In the ongoing quest to play as many of the hot new mobile games as possible, this is one that pretty much came and went before I even had time to mention it. First released in October 2016, Plants vs. Zombies: Heroes is a fusion of the recognizable franchise that is Plants vs. Zombies with the mechanics of something like Hearthstone. In a sense, it’s tower defense meets digital trading card game. Players play as either a plant or a zombie, with a deck of cards built from a pool corresponding to your side and whatever sub-faction your “hero” is affiliated with. For example, the zombie hero Super Brainz can choose his cards from the Sneaky and Brainy categories of zombie cards. The game is played one-on-one, with a slight difference in how the game plays for zombies and plants.
There are a lot of different cards out their with which to customize decks, leading to a lot of variation in play. Of course, like any trading card game, it requires a certain dedication to the meta. Players can’t just be good at playing cards; they have to be good at figuring out which cards work well in which decks. Like Hearthstone, the deck-building portion is just as important as the actual play portion of the game. This puts it in a strange place with respect to the competition. It is not as deep or developed as a card game as something like Hearthstone and its likely too involved and complicated when compared to the original Plants vs. Zombies. Although I don’t personally know that many PvZ players, I suspect most of them were quickly turned off by the complexity of PvZ:H. We will have to wait and see how it turns out going forward.
This is another one of those “it actually came out in 2015” games, but it found its way back into my play rotation when I started playing Fallout 4. This is one of the few mobile games that Dan and I did NOT spend a great deal of time discussing on the show, mostly because it sort of “came and went” for both of us relatively quickly after its release (although Dan played it obsessively for a week or so). However, you can hear our friends at the Nerdhole talk about it here, in Episode 33 – Fallout Shelter.
When released, Fallout Shelter was mostly a quick little “collect resources, build more buildings, grow more people, collect more resources” sort of game. Not much more than your typical aquarium “log in and tap” sort of game. Since its release, they’ve added some content meant to add more depth to the game. There is now a quest system, special outfits and equipment, and some new features added. It’s a nice improvement from the original title and worth the time for folks really engaged with the Fallout style. With Bethesda already moving to develop more smartphone and mobile titles in the future, it should be interesting to see where they take gaming to next.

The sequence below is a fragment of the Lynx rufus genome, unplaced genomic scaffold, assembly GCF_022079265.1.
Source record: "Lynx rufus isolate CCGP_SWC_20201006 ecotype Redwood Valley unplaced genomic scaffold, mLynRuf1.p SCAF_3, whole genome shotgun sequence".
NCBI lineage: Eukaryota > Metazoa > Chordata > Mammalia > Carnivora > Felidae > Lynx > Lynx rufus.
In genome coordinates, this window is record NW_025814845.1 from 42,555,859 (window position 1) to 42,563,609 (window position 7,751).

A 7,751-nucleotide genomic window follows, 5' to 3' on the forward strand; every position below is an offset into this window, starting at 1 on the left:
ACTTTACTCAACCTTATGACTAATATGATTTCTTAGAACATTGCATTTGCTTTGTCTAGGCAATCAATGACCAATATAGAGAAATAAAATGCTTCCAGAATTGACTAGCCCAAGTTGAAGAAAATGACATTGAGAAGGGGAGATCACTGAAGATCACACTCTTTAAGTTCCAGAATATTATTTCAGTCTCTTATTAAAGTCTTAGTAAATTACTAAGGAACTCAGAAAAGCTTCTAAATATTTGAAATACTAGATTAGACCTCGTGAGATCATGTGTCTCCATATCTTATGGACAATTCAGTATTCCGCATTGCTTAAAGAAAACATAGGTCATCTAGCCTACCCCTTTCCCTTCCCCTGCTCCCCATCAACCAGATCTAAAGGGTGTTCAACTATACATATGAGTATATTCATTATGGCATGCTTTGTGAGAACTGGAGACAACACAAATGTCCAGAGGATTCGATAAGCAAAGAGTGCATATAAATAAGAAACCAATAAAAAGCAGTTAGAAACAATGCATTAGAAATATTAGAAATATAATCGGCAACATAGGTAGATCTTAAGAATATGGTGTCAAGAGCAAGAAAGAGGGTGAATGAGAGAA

One of the more recent mobile games to make its way onto my smartphone, Marvel Avengers Academy is one of the many “aquarium” style games present in the market. I first mentioned it in Episode 111 – #CyclopsWasRight. It’s nothing complicated or fancy. Some even argue it’s not much of a game; it’s more just a thing you turn on every few hours and tap with some regularity. But don’t let that fundamental lack of compelling gameplay fool you! It can actually be quite an entertaining product, especially for people with interest in the characters upon which the game is based.
From a gaming perspective, MAA is probably easiest to compare to a worker placement style board game. There are fixed locations (Stark Tower, the Avenger Dorms, the Shooting Range), a set of characters with fixed actions that take different amounts of time, and a series of tasks or missions that need to be accomplished for prizes. Part of the challenge is finding ways to best (rather, most efficiently) complete the missions assigned. Inefficient play is not prohibitive to advancement, but it does slow down unlocking new characters, buildings, and actions.
What keeps the game changing is a constant stream of new special events. When I began playing back in October, they had just started a special Halloween-themed event. The Academy was under attack by the forces of Mephisto and an array of strange characters joined my Academy team, including Ghost Rider, Misty Knight, and Moon Knight. Shortly after that four-week event concluded, the Academy fused with Dr. Strange’s Sanctum Sanctorum as the forces of Kaecilius attacked. With each new event comes new characters with novel new actions and animations. All of it is tied together with a somewhat organized storyline in which the origin of the Academy, the fact that most of the characters are in their teens, and the “truth” about what’s going on are waiting to be uncovered.